Films directed by
Steven Soderbergh

Contagion

Blogging is not writing. It's just graffiti with punctuation.

If this were a better film, it could do for the sales of hand sanitizer what Sideways did for Pinot Noir.

This is not a bad film. It’s well-produced, well-acted by a first-rate cast, and diligently convincing in its scientific details. Unfortunately, it maintains an emotional distance between the audience and its characters, and this serves to keep the film from being truly engrossing.

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Ocean’s Thirteen

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2007 appears to have been the year of thirds, meaning the third entry in some highly visible film franchises. We had a third Shrek movie, a third Jason Bourne movie, a third Pirates of the Caribbean movie and a third Ocean’s Eleven movie. What does all of this mean? Absolutely nothing. It’s just a coincidence but I needed a way to open this review.

The real pleasure we get from watching movies like Ocean’s Thirteen has very little to do with storytelling, but derives from watching a lot of rich, good-looking people having a lot of fun doing things most of us just dream about. It’s fortunate that this is actually entertaining because there’s not a lot going on here in terms of story. Continue reading

The Good German

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Steven Soderbergh’s latest experiment is a clear triumph of style and technique over coherence and content. The Good German is admirable as a successful attempt to revive some lost techniques of filmmaking. Sadly, the less than clear storyline and shallow characters squander what could have been an intriguing exercise in resurrecting some of the great traditions of classic Hollywood. It’s still interesting to look at but after the stylistic novelty wears off, you’ll find yourself checking your watch regularly.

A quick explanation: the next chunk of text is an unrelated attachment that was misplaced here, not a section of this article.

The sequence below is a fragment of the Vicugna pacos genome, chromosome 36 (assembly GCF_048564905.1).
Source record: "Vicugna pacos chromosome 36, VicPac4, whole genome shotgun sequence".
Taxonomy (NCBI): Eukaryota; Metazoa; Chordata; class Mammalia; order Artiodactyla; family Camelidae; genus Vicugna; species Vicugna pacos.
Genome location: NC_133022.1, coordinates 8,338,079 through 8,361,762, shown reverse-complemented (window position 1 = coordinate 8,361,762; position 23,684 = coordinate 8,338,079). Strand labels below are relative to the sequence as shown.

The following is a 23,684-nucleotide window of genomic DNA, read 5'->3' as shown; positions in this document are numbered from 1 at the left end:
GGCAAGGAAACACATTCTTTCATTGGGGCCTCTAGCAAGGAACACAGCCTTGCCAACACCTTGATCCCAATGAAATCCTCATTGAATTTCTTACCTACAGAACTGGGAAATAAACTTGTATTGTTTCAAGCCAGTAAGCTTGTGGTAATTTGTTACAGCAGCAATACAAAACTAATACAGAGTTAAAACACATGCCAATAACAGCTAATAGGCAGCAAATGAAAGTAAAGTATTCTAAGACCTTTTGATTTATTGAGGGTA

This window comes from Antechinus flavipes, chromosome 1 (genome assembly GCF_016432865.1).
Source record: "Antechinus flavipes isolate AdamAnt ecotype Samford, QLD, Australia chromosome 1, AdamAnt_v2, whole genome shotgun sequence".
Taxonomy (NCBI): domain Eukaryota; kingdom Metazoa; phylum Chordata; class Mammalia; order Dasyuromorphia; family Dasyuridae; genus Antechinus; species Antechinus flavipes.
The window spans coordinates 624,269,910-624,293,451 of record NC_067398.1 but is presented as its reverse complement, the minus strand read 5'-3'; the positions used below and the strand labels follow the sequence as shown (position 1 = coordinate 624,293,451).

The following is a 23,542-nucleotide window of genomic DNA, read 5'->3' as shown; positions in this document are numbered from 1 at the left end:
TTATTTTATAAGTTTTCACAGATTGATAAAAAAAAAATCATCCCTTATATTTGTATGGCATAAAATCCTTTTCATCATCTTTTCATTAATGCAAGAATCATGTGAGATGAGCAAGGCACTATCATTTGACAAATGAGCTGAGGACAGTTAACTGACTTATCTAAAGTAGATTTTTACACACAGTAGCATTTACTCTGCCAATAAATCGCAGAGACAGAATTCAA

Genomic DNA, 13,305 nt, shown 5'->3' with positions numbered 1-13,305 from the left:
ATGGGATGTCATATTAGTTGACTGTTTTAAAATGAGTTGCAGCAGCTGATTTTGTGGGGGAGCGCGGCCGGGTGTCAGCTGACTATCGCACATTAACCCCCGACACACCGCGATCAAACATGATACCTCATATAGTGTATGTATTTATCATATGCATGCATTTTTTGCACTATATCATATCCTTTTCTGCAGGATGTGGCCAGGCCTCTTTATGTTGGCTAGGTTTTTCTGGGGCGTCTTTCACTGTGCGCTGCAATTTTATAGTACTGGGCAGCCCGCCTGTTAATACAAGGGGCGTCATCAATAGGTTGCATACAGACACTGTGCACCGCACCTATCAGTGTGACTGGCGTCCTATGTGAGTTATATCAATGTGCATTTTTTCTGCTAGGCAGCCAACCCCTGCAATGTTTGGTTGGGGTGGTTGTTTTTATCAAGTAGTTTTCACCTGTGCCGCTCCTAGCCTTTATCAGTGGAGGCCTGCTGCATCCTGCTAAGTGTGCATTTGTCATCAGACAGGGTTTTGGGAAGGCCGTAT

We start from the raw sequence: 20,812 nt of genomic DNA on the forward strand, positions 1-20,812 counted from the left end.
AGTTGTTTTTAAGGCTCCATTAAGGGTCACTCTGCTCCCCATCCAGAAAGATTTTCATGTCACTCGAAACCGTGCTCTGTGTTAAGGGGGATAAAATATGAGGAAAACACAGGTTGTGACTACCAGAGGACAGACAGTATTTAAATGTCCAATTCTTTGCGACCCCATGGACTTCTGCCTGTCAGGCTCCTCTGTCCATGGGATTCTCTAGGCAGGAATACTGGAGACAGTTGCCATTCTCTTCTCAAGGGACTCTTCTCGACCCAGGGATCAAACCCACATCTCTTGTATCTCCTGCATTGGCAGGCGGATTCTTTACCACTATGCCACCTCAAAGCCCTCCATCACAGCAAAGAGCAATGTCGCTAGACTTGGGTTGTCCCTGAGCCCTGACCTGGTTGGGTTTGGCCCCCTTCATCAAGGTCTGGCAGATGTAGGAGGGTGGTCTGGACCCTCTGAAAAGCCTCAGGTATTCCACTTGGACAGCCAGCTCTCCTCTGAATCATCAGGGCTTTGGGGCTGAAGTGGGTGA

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Bubble

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Bubble, the first movie of Steven Soderbergh’s six picture deal with Mark Cuban’s HDNet, is a two-pronged experiment in both distribution and technique. On the business side, it’s the first film to have a deliberately orchestrated simultaneous release in theaters, on cable television and on DVD. Soderbergh and others believe that the DVD “window,” the period of time between a film’s theatrical release and its home video release, is inexorably shrinking to nothing. Others, especially some in the movie theater industry, think that this window is rather vital to their business model and that Soderbergh is full of it. This led more than a few theater chains to boycott this film because of its simultaneous DVD release.

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